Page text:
Set in Baghdad during the early months of 2002, director Paul Greengrass' action thriller Green Zone casts Matt Damon as a stalwart, driven military officer who gradually discovers that the American government lied about the proliferation - even the existence - of Iraqi weapons of mass destruction. This might strike you as old news, and it is. The disappointing surprise of Green Zone, though, is that the movie itself should feel like such old news, and in ways that have nothing to do with Greengrass and Damon re-teaming after the considerable artistic and popular successes of their Bourne Supermacy and Bourne Ultimatum films.
It takes a while for that realization to sink in, mostly because Greengrass is such a no-frills wizard at composition and choreography; the skirmishes, assaults, and chase sequences - shot in hand-held, vérité style by The Hurt Locker cinematographer Barry Ackroyd - are beautifully executed. Yet despite the film's technical acumen and Damon's expectedly magnetic stoicism, you can't shake the feeling that this fiction inspired by truth is a little too ... well ... fictional, twisting events of unimaginable complexity into a conveniently simplistic, one-man-bucking-the-system narrative. (The movie ends with the swelling of John Powell's triumphant-hero score, which suggests, " ... and everyone in Iraq lived happily ever after!") Brian Helgeland's flat, prosaic script doesn't help matters, nor do the oddly unfocused supporting turns by Greg Kinnear, Brendan Gleeson, and Amy Ryan (who, as a compromised Wall Street Journal reporter, appears to be wincing her way through her dialogue). But in all honesty, Green Zone is never more chilling than when recounting President Bush's notorious "mission accomplished" press conference or the announcement of the dismantling of Iraq's army; on any level you can name, those real-life horrors trump Greengrass' and Helgeland's invented, discouragingly rote action-thriller horrors. In the end, the movie is professionally assembled but easy to tune out on, and so little of it is freshly imagined that you can find your mind wandering in odd directions throughout. Whatever its filmmakers wanted us to take from the overly familiar experience of Green Zone, I'm doubting it's the thought that Damon and Kinnear were actually preferable co-stars when playing conjoined twins in Stuck on You.
Your reaction to the romantic drama Remember Me will largely, if not completely, depend on your feelings toward its finale, which I've read reviewers and online commentators describe as a grossly exploitative, unprepared-for shock. I won't necessarily argue with that first part, but the climax seemed to me nothing but anticipated; I'm sorry, but if (SPOILER ALERT ... I guess ... ) a film opens in Manhattan in 1991, then offers a "10 Years Later" title card, then delivers a melancholic love story while May slowly turns to September ... . Well, by then, should there really be any question as to what life-altering event the plot is leading toward? If you're alert to, and can handle, director Allen Coulter's and screenwriter Will Fetters' inevitable destination, you might find this contrived yet heartfelt love story between damaged souls (Twilight's Robert Pattinson and Lost's Emilie de Ravin, both very fine) a solid, emotionally resonant tearjerker that nicks at your insides in unexpected ways. If not, at least you've been warned. Kind of.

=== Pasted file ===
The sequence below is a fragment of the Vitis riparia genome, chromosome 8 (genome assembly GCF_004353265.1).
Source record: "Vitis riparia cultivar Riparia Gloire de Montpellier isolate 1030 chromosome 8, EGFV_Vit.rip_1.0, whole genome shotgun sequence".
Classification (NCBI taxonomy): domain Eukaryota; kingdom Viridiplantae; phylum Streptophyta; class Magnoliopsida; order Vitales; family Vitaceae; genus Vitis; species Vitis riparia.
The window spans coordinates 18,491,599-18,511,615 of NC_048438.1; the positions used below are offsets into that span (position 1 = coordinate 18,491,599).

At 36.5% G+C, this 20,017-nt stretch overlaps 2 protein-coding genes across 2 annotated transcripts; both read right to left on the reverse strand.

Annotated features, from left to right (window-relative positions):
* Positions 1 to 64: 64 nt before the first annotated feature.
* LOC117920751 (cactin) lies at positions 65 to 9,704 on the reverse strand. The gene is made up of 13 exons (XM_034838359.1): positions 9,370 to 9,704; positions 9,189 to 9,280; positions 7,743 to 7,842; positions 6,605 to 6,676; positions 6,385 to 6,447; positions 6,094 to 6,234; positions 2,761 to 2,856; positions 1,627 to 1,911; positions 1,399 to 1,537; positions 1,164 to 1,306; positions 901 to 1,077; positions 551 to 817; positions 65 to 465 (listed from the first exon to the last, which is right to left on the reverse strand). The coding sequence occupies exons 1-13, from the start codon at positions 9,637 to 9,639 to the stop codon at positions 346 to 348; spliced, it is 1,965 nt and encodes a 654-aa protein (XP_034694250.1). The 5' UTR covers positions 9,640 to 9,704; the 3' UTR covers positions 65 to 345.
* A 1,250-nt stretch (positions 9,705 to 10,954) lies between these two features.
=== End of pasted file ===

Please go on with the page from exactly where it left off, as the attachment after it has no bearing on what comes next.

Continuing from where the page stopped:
SHE'S OUT OF MY LEAGUE
Crass, predictable, yet intermittently really entertaining, She's Out of My League gives away its entire plot in its title, with Jay Baruchel's skinny nebbish spending 90-ish minutes distrustful of the affections of his perfect-10 girlfriend (played by the sunny, friendly Alice Eve, who seems deserving of that numerical ranking). Despite the occasional bodily-fluid and ball-shaving gags, director Jim Field Smith's debut feature is a wispy little throwaway of a movie - the laughs match the groans in pretty much equal measure - and it culminates in one of those race-through-the-airport climaxes that became old hat, oh, about a zillion romantic comedies ago. But there are certainly worse ways to piss away your time than with an ensemble this enjoyable: Beyond the agreeably mismatched leads, She's Out of My League finds room for terrifically likable, even witty turns by Nate Torrence, Mike Vogel, Lindsay Sloane, Kyle Bornheimer, Krysten Ritter, and that fabulous That '70s Show mom Debra Jo Rupp, who at one point here steals a scene merely by grinning, giggling, and happily jumping up and down. Which is pretty much my reaction any time Rupp shows up anywhere.
OUR FAMILY WEDDING
The deathly obvious, staggeringly unfunny Our Family Wedding concerns an African-American father (Forest Whitaker, way out of his element) and a Hispanic-American father (Carlos Mencia, all too in his element) who are grudgingly forced to accept the mixed-race marriage of the former's son (Lance Gross) and the latter's daughter (America Ferrera). In one scene, for reasons not worth explaining, a goat runs amok in Whitaker's bathroom, downs the man's supply of Viagra, and proceeds to hump his leg to high heaven. Afterward, the animal makes eye contact with Whitaker and bleats, "Call me," and as it walks away ... . Yeah, I think that's all you really need to know.